Now is the time to clean up your yard. If you haven't already done so, remove mulch from around your perennials and shrubs, and cut them back. Most perennials should be cut back to ground level. Some shrubs should have their dead flower heads removed, others should be cut back to 6 to 8 inches above ground level. Be careful not to prune shrubs in which flower buds are set in the fall, or you won't have any flowers this season.
As soon as the soil is dry enough to work, you can prepare your flower beds. It's a great idea to add organic material such as peat moss, compost, manure to your beds to help loosen the soil. Similarly, the addition of fertilizer, such as bone meal, gives your plants the boost they need in the spring.
After the snow has melted, the lawn can be raked to clear off debris accumulated during the winter. To promote early greening of the lawn, cut off the dead leaf blades when the lawn is dry enough to mow. It is recommended to fertilize your lawn in mid-May with a slow release fertilizer such as 34.5-0-0
May is also a great time to plant a new lawn. Begin by grading your subsoil to provide a smooth base that slopes away from your house at about 2%. After grading, loosen the subsoil and add a layer of topsoil and peat moss (about 20cm) over the entire area. Rake the soil to work out all the depressions.
Select a quality seed mixture and sow the seed in 2 directions - north and south, and then east and west - to ensure good coverage. Water gently for the first 4 to 6 weeks and fertilize immediately with a turf starter fertilizer. Once the lawn reaches 8cm in height it should be mowed to 5cm.
Begin watering and fertilizing your evergreens. If you find that your evergreens are green in the fall and brown in the spring, the problem is winter injury. Winter injury is caused by the sun reflecting off buildings and snow and in turn giving your plants a 'sun burn,' and also by strong winds that dry out your plants. Proper watering and fertilizing helps prevent winter injury. It is recommended that you water regularly from May to the end of August, and that you fertilize by mixing 3 to 4 gallons of water soluble fertilizer (30-10-10) and applying weekly for the months of May and June.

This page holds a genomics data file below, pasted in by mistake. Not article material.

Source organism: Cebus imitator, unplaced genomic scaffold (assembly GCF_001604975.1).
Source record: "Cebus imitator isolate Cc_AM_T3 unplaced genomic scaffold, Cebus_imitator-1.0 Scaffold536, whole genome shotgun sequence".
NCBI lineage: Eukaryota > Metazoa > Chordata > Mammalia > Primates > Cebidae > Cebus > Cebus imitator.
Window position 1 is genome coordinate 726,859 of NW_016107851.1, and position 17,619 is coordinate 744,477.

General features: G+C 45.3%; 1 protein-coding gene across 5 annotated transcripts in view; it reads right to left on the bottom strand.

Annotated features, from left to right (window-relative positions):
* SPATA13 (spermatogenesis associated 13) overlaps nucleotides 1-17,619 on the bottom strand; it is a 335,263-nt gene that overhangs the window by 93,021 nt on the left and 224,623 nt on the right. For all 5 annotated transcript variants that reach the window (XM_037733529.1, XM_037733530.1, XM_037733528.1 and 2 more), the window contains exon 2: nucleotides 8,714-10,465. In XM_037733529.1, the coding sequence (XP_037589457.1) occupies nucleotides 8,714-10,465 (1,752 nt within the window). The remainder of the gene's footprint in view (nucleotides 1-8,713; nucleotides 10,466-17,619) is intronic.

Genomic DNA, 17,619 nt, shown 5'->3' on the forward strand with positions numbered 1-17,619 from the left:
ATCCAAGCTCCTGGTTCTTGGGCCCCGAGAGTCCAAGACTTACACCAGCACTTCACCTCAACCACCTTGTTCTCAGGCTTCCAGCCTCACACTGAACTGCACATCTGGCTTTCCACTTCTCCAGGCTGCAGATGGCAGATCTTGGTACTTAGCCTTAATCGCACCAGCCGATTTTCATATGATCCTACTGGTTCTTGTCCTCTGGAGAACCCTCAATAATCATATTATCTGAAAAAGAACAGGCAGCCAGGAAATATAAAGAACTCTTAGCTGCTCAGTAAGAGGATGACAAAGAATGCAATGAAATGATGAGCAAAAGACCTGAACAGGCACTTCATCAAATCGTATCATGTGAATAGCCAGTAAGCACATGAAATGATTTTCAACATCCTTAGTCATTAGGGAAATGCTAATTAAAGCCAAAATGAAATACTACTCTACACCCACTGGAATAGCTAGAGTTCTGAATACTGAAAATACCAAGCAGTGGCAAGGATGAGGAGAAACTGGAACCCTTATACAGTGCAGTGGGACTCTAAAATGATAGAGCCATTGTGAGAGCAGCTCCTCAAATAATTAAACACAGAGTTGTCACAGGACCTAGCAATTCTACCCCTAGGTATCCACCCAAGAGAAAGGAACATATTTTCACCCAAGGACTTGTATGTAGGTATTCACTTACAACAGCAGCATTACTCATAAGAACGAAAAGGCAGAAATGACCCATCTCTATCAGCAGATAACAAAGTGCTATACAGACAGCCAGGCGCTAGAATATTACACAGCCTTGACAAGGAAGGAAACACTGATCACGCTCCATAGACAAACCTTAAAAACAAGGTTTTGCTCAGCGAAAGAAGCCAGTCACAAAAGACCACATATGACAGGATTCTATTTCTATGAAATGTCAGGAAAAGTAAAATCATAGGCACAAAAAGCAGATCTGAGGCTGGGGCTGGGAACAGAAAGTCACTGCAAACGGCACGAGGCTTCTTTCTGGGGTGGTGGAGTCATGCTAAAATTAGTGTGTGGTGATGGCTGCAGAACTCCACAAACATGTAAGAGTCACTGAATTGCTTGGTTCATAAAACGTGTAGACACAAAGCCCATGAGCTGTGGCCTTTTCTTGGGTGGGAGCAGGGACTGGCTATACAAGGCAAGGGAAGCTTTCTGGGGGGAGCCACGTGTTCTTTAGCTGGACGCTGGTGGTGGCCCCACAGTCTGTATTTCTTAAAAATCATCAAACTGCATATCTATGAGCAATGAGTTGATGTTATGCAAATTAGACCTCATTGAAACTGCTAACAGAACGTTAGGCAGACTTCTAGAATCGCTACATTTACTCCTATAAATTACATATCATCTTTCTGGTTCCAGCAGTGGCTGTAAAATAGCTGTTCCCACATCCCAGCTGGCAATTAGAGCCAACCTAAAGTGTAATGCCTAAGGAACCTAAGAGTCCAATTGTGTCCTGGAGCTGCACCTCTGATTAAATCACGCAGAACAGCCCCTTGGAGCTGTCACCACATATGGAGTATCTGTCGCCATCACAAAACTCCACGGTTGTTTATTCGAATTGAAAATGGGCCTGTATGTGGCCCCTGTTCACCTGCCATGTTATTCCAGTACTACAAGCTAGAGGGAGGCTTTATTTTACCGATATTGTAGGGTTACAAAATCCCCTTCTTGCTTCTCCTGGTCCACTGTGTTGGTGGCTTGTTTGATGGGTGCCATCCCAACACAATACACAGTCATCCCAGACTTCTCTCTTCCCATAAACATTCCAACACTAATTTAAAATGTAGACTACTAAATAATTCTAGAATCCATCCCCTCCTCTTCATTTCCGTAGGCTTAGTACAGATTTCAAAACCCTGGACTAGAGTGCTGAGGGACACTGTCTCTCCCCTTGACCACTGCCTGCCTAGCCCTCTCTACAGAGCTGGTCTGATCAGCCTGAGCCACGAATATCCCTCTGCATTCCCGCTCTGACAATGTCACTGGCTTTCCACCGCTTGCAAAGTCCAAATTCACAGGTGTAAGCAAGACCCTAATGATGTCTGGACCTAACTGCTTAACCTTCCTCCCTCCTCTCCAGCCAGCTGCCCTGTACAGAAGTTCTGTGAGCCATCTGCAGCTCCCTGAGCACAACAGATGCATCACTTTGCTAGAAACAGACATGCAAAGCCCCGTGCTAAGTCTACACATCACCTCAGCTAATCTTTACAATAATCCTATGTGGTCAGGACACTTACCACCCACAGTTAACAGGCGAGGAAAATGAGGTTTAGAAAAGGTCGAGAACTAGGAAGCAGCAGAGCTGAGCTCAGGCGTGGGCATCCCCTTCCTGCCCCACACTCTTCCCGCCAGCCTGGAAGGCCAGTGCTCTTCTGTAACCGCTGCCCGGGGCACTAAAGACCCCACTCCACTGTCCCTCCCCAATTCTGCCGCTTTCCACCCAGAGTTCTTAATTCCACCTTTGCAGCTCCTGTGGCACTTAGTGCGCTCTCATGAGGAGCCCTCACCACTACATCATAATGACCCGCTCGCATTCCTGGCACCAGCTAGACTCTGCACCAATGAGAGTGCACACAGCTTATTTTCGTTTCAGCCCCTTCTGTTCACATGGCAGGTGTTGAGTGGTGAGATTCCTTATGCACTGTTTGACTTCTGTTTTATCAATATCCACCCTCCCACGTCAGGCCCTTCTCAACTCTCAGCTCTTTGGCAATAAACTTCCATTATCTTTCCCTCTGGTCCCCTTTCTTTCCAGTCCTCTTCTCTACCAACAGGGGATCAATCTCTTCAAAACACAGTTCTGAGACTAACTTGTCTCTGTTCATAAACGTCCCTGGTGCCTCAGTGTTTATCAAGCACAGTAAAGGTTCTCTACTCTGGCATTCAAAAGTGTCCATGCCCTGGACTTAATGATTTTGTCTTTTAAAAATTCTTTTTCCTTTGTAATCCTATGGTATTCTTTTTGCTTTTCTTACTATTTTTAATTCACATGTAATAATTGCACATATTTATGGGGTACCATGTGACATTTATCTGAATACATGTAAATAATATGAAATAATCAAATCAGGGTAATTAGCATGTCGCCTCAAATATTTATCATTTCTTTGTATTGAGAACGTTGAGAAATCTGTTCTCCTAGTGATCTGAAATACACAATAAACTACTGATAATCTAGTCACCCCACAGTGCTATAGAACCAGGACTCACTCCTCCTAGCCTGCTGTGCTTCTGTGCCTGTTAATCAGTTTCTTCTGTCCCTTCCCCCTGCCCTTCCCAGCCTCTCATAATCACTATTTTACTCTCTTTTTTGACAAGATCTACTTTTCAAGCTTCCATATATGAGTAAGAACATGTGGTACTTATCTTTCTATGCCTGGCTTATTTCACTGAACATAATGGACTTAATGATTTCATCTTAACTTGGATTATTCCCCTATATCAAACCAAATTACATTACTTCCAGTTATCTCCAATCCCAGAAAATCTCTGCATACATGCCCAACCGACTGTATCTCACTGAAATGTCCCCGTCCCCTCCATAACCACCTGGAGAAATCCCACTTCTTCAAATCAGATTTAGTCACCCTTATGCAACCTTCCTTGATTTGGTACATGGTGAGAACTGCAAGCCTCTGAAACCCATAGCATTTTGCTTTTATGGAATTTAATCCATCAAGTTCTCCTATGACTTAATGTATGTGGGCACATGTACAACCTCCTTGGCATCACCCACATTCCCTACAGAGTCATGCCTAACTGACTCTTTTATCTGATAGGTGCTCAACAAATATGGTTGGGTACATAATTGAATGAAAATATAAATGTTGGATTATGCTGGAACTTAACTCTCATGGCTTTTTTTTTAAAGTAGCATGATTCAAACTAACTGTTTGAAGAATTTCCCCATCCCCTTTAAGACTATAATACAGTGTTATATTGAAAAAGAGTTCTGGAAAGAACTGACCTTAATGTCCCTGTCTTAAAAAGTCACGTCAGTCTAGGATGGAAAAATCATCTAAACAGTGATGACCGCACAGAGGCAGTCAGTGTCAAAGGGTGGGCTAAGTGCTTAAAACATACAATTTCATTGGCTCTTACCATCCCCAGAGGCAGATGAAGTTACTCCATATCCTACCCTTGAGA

If you have mugo pines in your shrub beds and you would like to control their size, pinch back their new growth (referred to as candles) as it begins to form.
If you haven't already purchased your spring bulbs, you may want to consider planting gladiolas, canna and calla lilies, or dahlias for colour later in the season. It would help if you planted these in a pot indoors first and transplanted outside or to deck pots later.
May is the time for planting your annuals and vegetable gardens. You can put your pansies in first thing in May as they can handle cooler weather. The general rule of thumb for planting your garden and the rest of your annuals is the weekend after the May long weekend.
There are many beautiful shrubs that do well in the the Yukon and to have color all summer, plant shrubs that have different blooming times; an example lilac, double flowering almonds, roses and potentilla. This selection will supply you with blooms right into early fall.
Plants need regular watering and with more people becoming environmentally conscious, efficient watering is very important. Here are some great tips to make the most of your water:
Remember, when it comes to conservation – every little bit helps! Hopefully these tips will help you do your part to save a little on water and on your water bills.
Despite popular belief, fall is an excellent time to plant – in fact you can plant right up until the end of September or early October! Although the plants won’t do much in the fall, once spring hits they’ve got a head start on their first growing season! Here are some tips to fall planting:
Not only is fall planting easy on the plants, it’s also easy on the pocket book - come in and see what we’ve got on special!
Although your newly planted shrub may be hardy for our zone, it is a nice idea to give it a little bit of extra care during its first winter in the ground. Here are a few tips to help:
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